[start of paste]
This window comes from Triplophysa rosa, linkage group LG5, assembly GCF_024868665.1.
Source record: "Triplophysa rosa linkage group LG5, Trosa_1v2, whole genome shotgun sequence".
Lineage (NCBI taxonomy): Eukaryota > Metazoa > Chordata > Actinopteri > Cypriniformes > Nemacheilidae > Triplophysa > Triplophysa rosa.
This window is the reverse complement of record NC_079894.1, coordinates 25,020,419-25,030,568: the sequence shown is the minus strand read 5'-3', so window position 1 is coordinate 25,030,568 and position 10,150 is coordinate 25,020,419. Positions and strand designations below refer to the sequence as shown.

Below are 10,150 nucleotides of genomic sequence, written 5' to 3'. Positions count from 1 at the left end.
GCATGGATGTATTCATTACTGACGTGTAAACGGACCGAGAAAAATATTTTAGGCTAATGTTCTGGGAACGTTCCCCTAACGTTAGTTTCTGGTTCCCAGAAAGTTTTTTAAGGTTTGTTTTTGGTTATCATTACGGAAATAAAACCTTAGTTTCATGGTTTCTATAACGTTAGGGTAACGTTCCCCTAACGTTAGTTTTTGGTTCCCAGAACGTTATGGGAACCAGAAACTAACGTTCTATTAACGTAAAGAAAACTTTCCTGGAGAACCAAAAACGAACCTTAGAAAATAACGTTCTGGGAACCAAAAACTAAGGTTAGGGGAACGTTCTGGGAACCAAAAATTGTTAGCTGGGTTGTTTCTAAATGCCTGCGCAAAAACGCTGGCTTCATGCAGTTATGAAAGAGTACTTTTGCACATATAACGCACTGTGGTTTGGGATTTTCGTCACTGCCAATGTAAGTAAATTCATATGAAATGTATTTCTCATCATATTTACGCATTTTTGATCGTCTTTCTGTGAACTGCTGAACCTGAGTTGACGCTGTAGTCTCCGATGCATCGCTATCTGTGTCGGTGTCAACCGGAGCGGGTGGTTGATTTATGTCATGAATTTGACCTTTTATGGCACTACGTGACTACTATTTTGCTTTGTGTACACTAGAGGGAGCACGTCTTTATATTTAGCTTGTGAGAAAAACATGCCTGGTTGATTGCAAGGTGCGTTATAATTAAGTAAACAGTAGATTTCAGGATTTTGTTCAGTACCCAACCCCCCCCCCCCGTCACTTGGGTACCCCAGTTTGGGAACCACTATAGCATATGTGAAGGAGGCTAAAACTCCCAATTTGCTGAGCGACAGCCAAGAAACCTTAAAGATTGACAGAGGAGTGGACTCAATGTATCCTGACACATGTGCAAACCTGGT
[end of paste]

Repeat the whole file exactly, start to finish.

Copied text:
This window comes from Triplophysa rosa, linkage group LG5, assembly GCF_024868665.1.
Source record: "Triplophysa rosa linkage group LG5, Trosa_1v2, whole genome shotgun sequence".
Lineage (NCBI taxonomy): Eukaryota > Metazoa > Chordata > Actinopteri > Cypriniformes > Nemacheilidae > Triplophysa > Triplophysa rosa.
This window is the reverse complement of record NC_079894.1, coordinates 25,020,419-25,030,568: the sequence shown is the minus strand read 5'-3', so window position 1 is coordinate 25,030,568 and position 10,150 is coordinate 25,020,419. Positions and strand designations below refer to the sequence as shown.

Below are 10,150 nucleotides of genomic sequence, written 5' to 3'. Positions count from 1 at the left end.
GCATGGATGTATTCATTACTGACGTGTAAACGGACCGAGAAAAATATTTTAGGCTAATGTTCTGGGAACGTTCCCCTAACGTTAGTTTCTGGTTCCCAGAAAGTTTTTTAAGGTTTGTTTTTGGTTATCATTACGGAAATAAAACCTTAGTTTCATGGTTTCTATAACGTTAGGGTAACGTTCCCCTAACGTTAGTTTTTGGTTCCCAGAACGTTATGGGAACCAGAAACTAACGTTCTATTAACGTAAAGAAAACTTTCCTGGAGAACCAAAAACGAACCTTAGAAAATAACGTTCTGGGAACCAAAAACTAAGGTTAGGGGAACGTTCTGGGAACCAAAAATTGTTAGCTGGGTTGTTTCTAAATGCCTGCGCAAAAACGCTGGCTTCATGCAGTTATGAAAGAGTACTTTTGCACATATAACGCACTGTGGTTTGGGATTTTCGTCACTGCCAATGTAAGTAAATTCATATGAAATGTATTTCTCATCATATTTACGCATTTTTGATCGTCTTTCTGTGAACTGCTGAACCTGAGTTGACGCTGTAGTCTCCGATGCATCGCTATCTGTGTCGGTGTCAACCGGAGCGGGTGGTTGATTTATGTCATGAATTTGACCTTTTATGGCACTACGTGACTACTATTTTGCTTTGTGTACACTAGAGGGAGCACGTCTTTATATTTAGCTTGTGAGAAAAACATGCCTGGTTGATTGCAAGGTGCGTTATAATTAAGTAAACAGTAGATTTCAGGATTTTGTTCAGTACCCAACCCCCCCCCCCCGTCACTTGGGTACCCCAGTTTGGGAACCACTATAGCATATGTGAAGGAGGCTAAAACTCCCAATTTGCTGAGCGACAGCCAAGAAACCTTAAAGATTGACAGAGGAGTGGACTCAATGTATCCTGACACATGTGCAAACCTGGT